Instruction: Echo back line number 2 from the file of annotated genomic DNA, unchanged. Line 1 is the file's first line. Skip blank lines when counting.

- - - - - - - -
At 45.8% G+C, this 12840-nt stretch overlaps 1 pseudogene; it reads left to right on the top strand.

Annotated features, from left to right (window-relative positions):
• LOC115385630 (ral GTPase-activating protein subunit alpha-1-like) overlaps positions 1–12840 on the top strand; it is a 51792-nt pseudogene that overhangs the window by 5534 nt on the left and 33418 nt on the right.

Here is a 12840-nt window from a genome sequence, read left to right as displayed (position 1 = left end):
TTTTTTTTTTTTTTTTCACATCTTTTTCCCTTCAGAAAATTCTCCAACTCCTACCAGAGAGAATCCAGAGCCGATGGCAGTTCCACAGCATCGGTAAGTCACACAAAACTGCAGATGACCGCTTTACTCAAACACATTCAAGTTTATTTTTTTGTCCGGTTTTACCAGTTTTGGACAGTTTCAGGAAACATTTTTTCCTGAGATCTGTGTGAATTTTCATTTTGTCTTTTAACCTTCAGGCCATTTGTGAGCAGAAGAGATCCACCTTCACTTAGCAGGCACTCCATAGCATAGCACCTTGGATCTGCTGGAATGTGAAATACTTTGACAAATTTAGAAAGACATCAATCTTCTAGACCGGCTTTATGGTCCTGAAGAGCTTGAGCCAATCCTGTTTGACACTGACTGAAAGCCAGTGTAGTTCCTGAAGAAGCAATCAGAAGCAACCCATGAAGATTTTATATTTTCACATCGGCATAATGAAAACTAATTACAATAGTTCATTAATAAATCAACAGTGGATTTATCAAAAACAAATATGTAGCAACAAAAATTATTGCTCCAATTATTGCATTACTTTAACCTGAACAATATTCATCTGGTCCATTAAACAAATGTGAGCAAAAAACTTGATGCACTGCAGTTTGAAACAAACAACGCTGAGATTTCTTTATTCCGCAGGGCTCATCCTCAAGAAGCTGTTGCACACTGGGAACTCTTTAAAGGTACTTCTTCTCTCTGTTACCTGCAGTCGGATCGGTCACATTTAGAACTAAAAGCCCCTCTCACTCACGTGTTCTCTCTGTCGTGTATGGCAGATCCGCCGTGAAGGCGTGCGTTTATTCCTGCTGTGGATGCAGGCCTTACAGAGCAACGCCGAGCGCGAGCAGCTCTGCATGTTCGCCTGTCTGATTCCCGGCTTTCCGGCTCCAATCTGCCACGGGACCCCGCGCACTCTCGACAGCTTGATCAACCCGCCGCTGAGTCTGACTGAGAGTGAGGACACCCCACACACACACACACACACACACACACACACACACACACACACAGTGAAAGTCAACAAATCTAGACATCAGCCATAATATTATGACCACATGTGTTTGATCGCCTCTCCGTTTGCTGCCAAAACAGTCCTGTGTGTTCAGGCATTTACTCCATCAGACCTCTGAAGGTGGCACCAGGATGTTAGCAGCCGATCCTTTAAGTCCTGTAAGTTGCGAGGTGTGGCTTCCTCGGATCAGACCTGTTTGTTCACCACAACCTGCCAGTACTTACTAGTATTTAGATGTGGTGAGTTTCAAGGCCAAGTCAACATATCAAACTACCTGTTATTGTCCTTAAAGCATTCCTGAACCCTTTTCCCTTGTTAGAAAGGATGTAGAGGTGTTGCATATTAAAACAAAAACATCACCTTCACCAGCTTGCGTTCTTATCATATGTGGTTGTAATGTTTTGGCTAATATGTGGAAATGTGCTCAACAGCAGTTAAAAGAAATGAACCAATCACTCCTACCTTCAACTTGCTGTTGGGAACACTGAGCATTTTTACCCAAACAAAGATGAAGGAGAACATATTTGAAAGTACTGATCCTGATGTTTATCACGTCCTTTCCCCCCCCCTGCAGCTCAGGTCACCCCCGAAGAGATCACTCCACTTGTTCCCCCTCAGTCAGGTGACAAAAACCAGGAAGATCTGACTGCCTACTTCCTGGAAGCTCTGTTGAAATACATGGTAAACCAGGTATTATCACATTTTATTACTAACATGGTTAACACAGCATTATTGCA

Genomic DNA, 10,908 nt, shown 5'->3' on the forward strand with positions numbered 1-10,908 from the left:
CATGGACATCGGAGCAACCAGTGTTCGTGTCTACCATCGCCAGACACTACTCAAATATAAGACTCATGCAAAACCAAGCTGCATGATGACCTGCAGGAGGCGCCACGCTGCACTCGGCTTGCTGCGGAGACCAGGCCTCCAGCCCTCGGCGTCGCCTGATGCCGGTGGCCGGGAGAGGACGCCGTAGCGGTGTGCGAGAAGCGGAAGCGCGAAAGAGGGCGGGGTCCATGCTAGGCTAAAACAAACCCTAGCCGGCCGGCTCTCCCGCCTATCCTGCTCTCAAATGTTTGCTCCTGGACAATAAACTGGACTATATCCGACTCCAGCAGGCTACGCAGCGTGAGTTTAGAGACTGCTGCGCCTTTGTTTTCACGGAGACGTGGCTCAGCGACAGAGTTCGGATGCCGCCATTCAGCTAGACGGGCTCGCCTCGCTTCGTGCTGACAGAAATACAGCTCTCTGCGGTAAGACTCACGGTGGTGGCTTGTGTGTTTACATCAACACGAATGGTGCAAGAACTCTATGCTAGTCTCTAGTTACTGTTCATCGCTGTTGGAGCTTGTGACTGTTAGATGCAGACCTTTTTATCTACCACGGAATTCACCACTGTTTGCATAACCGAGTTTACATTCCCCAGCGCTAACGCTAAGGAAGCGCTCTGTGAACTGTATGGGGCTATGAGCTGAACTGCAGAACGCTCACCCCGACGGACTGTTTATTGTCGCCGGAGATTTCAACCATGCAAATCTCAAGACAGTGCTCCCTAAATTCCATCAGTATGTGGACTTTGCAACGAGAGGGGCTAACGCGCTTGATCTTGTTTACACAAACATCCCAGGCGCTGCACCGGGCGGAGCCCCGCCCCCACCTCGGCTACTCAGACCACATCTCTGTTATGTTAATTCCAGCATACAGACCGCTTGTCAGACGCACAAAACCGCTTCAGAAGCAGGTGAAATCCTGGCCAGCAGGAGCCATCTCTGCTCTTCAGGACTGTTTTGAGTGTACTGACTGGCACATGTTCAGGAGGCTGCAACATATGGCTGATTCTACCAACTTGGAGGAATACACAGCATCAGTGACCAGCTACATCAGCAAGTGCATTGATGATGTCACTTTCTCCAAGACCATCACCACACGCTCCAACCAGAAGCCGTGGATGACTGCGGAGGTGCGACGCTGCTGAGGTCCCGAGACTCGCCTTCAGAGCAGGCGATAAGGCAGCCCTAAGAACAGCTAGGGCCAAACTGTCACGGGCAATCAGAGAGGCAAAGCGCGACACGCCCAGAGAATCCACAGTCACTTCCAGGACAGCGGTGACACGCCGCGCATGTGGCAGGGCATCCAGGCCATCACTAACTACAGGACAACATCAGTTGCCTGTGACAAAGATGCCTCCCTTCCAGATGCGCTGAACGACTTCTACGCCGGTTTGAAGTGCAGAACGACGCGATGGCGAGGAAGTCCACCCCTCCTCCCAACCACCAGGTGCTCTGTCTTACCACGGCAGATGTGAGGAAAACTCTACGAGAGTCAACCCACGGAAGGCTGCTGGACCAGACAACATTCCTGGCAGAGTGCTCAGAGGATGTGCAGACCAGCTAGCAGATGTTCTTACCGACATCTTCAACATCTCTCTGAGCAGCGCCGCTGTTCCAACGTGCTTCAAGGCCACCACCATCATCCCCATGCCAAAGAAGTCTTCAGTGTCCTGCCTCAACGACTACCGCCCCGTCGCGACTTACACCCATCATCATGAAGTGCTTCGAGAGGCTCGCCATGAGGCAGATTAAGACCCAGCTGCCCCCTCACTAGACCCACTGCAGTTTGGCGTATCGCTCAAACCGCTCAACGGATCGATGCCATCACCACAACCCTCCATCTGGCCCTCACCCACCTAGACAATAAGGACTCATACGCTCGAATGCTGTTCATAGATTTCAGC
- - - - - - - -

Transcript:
Annotated features, from left to right (window-relative positions):